CELEBRATION TIME: West Indies players Jerome Taylor, left, Darren Bravo, second from left, and Sulieman Benn, third from left, celebrate the fall of a New Zealand wicket on the first day of the second Test at Queen’s Park Oval, Port of Spain, on Monday. --Photo: ANISTO ALVES

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A day at the cricket has been a less frequent experience for me this season; and not by design. But for this West Indies versus New Zealand Test match, I am determined to make up for lost time; even if that means taking my eyes off the World Cup for a couple hours. World Cup fever though is like dust; it gets into everything, including the Queen’s Park Oval.

Monday, 11.30am,
Gerry Gomez Media centre
“Portugal is a football team?” West Indies Cricket Board media officer Adriel “Woody” Richard is asking, challenge ripe in his tone. The first match for Woody’s beloved Germans and the Portuguese is less than half hour away, but he is in a belligerent mood. He gets some support. “Portugal is something to eat!” chimes in the local cricket board’s media man Zaid Mohammed.
That is what Woody is expecting his Germans will do in a few minutes. The football talk is livening up the room in a way the cricket is not doing. Guardian reporter Venode Mamchan is offering to bring coffee to various people. He’s sure they will need it as New Zealand proceed calmly to lunch, only one wicket down for 86.
The Oval pitch may have a tinge of encouraging green, but there seemed to be no special challenge for the batsmen. West Indies, playing Shannon Gabriel for the injured Shane Shillingford, did not make Tim Latham, Hamish Rutherford and Kane Williamson play at the ball often enough, not in areas that would get them out. Lunch score not encouraging: 81-1

2.45pm
The Germans feasted on their Portugal, 4-0. Woody can’t stop talking about it. But the West Indies players could not be as content having their tea right now. They got two more wickets in the second session. But they should have had more. The Windies missed about five chances after lunch, four of them going to hand.
Dangerous Ross Taylor tried his best to get out. He cut straight to new boy Jermaine Blackwood. Ball went through him. Bowler Sulieman Benn was not pleased.
Taylor then gave catching practice to Denesh Ramdin and Chris Gayle. He put the ball between them and they watched it and each other as it went for four. Why only one slip for your fast bowler at this stage?
And just to test whether this was one of those days when he could do anything and get away with hit, Ross struck the same bowler Jerome Taylor up the on-side of the pitch, only for the man placed close-in there, Kirk Edwards to put down the catch.
With that they all went to tea. How different 159 for three would have been but for all that! Big Benn only had one wicket up to that time, but he had applied enough pressure to have taken about three.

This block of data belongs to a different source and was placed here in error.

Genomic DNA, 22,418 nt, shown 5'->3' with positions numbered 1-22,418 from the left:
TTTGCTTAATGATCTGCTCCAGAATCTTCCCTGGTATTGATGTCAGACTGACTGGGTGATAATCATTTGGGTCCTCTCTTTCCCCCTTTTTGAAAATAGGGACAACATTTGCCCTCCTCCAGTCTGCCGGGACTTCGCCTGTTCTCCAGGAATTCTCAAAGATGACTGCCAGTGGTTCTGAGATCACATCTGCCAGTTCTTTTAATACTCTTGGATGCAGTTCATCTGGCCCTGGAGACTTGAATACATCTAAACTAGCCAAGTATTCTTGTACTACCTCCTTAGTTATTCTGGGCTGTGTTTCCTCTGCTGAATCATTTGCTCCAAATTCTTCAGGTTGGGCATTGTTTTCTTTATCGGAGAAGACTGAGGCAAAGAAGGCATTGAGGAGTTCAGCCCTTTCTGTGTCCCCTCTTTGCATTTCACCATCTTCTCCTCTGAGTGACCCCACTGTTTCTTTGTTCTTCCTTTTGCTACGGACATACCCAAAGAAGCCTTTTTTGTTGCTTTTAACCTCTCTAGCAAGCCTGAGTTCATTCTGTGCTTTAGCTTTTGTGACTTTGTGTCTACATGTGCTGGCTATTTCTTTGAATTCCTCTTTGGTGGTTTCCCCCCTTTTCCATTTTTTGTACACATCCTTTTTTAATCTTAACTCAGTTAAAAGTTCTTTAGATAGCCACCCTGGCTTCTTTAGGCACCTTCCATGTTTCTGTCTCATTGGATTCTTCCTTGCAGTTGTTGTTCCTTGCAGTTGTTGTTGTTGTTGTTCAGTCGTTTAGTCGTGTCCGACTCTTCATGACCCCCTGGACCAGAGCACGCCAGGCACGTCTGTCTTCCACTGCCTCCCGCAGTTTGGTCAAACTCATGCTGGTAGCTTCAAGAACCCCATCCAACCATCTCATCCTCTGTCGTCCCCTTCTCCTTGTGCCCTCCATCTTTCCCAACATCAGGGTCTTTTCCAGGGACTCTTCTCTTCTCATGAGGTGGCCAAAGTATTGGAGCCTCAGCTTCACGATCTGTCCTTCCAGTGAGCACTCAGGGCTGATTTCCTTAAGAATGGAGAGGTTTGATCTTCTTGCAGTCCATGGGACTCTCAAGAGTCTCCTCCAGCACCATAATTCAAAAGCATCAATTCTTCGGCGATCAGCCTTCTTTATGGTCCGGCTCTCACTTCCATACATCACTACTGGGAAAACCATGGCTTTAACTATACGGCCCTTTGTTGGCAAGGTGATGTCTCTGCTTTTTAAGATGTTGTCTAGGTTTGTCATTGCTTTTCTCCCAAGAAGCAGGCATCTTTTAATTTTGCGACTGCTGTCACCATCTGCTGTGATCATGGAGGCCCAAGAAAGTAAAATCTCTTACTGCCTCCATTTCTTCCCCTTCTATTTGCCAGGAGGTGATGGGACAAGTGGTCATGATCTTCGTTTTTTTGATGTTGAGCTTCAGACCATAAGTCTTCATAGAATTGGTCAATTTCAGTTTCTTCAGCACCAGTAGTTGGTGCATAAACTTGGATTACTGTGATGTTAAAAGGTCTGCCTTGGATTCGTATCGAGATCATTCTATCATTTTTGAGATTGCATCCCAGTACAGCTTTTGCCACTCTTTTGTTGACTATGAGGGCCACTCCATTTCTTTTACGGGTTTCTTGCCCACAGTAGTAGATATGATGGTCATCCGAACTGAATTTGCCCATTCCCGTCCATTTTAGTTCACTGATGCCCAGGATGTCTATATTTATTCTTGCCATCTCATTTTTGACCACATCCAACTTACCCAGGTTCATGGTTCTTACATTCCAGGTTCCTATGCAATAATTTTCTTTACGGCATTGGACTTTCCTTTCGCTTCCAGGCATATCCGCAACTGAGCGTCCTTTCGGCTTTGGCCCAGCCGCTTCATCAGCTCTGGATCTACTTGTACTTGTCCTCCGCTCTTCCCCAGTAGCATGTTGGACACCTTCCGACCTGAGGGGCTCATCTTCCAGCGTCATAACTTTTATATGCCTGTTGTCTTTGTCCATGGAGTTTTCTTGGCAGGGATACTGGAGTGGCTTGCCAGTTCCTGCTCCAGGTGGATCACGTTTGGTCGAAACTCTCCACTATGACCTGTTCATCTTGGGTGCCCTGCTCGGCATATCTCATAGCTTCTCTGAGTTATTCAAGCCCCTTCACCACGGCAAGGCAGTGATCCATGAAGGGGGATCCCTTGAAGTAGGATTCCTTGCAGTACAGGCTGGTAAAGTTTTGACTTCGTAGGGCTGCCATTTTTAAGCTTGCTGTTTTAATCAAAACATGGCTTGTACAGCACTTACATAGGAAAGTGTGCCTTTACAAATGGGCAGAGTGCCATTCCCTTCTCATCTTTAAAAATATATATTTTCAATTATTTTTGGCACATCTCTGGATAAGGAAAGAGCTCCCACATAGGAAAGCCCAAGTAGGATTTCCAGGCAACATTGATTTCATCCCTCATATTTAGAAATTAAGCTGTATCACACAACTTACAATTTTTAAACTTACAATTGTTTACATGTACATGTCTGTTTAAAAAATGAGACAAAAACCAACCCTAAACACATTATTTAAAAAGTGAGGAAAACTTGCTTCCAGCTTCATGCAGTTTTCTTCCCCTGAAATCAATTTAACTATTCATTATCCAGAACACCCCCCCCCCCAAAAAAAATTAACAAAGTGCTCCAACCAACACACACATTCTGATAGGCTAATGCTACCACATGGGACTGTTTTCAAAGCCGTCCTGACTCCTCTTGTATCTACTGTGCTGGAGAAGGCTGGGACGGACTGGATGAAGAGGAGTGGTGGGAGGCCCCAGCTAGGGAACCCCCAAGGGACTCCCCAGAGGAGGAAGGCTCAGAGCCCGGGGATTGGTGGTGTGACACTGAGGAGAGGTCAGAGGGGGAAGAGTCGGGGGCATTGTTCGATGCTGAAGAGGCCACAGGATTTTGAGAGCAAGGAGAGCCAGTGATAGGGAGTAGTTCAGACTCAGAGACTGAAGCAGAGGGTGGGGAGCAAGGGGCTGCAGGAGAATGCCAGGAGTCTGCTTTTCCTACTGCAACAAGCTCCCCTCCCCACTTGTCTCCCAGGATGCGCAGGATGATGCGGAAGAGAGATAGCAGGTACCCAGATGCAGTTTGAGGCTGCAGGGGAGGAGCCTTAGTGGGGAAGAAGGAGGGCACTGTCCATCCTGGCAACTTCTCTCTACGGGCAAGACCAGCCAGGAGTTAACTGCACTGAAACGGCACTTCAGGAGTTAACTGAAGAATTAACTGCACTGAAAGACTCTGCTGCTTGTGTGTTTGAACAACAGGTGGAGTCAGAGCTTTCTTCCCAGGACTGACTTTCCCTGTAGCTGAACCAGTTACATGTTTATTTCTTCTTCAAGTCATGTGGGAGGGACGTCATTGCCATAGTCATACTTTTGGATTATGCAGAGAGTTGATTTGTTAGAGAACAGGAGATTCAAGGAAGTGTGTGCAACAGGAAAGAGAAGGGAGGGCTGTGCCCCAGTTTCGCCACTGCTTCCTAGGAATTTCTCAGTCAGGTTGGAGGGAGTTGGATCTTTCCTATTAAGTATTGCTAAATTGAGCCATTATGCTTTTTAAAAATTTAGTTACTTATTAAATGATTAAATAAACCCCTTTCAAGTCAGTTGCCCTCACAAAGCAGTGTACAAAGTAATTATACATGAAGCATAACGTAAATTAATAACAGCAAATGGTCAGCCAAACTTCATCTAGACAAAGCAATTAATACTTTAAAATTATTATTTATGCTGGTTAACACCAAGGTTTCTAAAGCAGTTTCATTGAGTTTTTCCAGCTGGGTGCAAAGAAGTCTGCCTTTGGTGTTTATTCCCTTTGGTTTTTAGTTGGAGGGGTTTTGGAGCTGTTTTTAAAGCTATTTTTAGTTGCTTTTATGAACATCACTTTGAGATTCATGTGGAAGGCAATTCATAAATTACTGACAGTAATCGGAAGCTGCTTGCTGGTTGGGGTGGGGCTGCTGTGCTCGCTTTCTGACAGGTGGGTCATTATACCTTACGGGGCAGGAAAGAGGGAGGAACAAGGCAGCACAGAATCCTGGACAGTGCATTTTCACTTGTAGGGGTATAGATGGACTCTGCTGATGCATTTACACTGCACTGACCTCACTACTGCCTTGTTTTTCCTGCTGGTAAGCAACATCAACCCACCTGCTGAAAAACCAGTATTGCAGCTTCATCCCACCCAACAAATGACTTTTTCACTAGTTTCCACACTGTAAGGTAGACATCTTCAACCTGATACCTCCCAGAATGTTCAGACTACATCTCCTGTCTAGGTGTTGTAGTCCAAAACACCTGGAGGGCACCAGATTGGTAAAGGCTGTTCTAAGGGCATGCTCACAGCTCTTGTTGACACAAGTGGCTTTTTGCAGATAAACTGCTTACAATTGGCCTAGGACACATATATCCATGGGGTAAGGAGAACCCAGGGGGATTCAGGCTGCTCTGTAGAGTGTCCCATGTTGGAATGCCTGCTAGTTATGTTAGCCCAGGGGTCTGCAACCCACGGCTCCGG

Three is what he eventually ended up with though. The last session turned the day around. Taylor stepped it up, bowling consistently on a full length, the fielders started holding catches again and the wickets began tumbling down.
West Indies have so missed Taylor’s skill with the ball and awareness of what is required in a given situation. Hope he can stay fit. Taylor and Benn put WI back in the match with New Zealand all out for 221. Good comeback. But will those missed chances still turn out to be a factor later on?

5.20pm
End of play near; end of Gayle already. Big man looked very uncertain at the crease, and did not cover his off-stump for the one that Trent Boult bowled him with. Benn replaced him for night watchman work. Wish they would stop with that. Let the specialists go and bat. This will be an early wicket in the morning.

Tuesday, 10.30am
Took the bowlers four-and-a-half overs to get rid of Benn. It was a bit much to expect he would last too long against the still new ball. Kirk Edwards now gets the chance to earn his pay.

Lunch, noon
Good morning’s play. Entertaining. Surprising really.
Didn’t expect that West Indian batsmen, so lacking in runs lately, to have played so positively. Give Edwards credit. He didn’t let rookie off-spinner Mark Craig settle. Played sweetly through the covers and thumped him for a couple sixes too. Jimmy Neesham also got slapped around too in his 55.
The big surprise was that Kraigg Brathwaite took his cue. He shed his default slow mode and attacked Craig, even when New Zealand captain Brendon McCullum packed the avenue through midwicket for the off-spinner.
Even when Edwards went, Darren Bravo got 10 runs off his first three balls. It was good cricket, the batsmen attacking and the fielding side staying on the attack, close fielders flocking around the batsmen like corbeaux circling for food.
Gus Logie, West Indies hero and coach of not so long ago was there taking it all in. Not too many others were there with him, such are the times, so different to when he played Tests here. Didn’t miss the World Cup this morning. Hope the rest of this match is as much of a distraction.
garth.wattley@trinidadexpress.com
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